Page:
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  2. epaklt

    epaklt Member

    I must admit when I read your post I was quite disappointed and extremely upset that you feel it is your right to be able to dismiss all people's trauma and memories as nothing but a personal choice that we dwell on. I went through a major fire (the largest fire in our Countries history) where many of my friends were killed in the most horrific circumstances. It was only through a miracle that my husband and I survived. It is now over a year since the fire but all of that evidence - sight, smell, touch is all too real, still. I look at it from my lounge, kitchen, bedroom, everywhere everyday.

    Those of us who survived, all have our own stories of what happened on that day, and as I still live in the area, I see the evidence of that fire EVERY day. This fire absolutely devastated our whole community, not just individuals. Nothing is the same here, we have to rebuild nearly everything, schools, shops, parks everything.. It is not just the anniversary that I find difficult, not to punish myself, but it is a reality of living here and something that people still need to consider as the rebuilding has only really just begun. Since, it was such a major day last year, the anniversary generated much hype amoungst the media and I couldn't read a newspaper, watch television or listen to the radio without some reminder. This only emphasised the anniversary as that day, a very specific day, in my life and it always will be, so for you to dismiss it's significance to me is not for you to say. Maybe, I am still very sensitive to this, but that is the effect of trauma and so I find this exert incomplete and disrespectful. I do not choose to punish myself and maybe I have not 'healed' yet but my life changed on that day and it still has not returned to normal and it is not expected for even the visual reminders to disappear within the next couple of years... I hope things will subside over time but to say the anniversary has no more significance than any other date on the calendar truly seems to lack understanding.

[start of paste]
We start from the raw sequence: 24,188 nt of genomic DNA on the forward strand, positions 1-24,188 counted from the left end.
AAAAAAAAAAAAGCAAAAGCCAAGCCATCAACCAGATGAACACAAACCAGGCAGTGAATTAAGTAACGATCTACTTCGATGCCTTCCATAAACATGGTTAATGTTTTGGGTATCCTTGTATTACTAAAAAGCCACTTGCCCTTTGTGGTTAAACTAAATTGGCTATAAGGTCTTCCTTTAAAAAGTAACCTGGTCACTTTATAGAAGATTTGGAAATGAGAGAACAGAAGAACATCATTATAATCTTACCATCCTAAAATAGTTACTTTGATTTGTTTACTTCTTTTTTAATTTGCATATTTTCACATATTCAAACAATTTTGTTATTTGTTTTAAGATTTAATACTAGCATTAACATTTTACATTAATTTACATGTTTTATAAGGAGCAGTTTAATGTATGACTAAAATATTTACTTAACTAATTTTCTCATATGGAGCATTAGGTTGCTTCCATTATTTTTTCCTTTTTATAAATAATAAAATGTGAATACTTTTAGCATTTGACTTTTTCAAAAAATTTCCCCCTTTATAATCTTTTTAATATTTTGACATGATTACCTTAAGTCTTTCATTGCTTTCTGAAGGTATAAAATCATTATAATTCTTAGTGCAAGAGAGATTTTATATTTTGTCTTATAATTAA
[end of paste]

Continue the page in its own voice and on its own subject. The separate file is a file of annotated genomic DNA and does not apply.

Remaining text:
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  3. Nicolette

    Nicolette ♡ Supporter Admin ♡ Staff Member Premium Member

    I think you miss the point of the article and it will take you time to heal before you can read it more objectively. I say this personally having friends who went through the same fires.

    It is not diminishing your trauma or suffering but discussing that a date after the event no longer holds power on you.
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  4. Nicolette

    Nicolette ♡ Supporter Admin ♡ Staff Member Premium Member

    Sorry for the partial post but the internet keeps crashing and when I was posting on my phone it would keep ringing and thus deleting my post.

    In relation to what I wrote above; I myself have suffered multiple traumas, some life threatening, and if I was to honour each one by giving it an anniversary date I could spend weeks out of every year making myself worse in terms of my suffering and feelings towards the trauma. Instead I choose to accept that I suffered traumatic events in my life and every day since then has been a day of moving forward, trying to heal and overcome what has happened to make the best life for myself now.

    I have a scar which is daily evidence of one of my traumatic events. If you took away the scar, I wouldn't feel any less hurt or terrified by what happened to me on that day. I find relief in knowing I got through it and now I must move on. I had to go to court twice over one incident and the second time was more than a year after the event and I had to face my abuser but that was enough let alone making myself suffer ever year from the date he traumatised me.

    I still don't have any anniversaries as I have suffered enough and to me, an anniversary is honouring an event which took place on a certain date, which I don't want to remember if I don't have to. Yes thoughts enter my mind and I sought a lot of help to try and lessen the impact of these on my daily life - but for me I totally get and agree with the article.
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  5. cherryblossom

    cherryblossom I'm a VIP Premium Member

    For me this article was and still is one of the most powerful on this site. And also one that I referred other members to, who are suffering because of 'anniversaries'.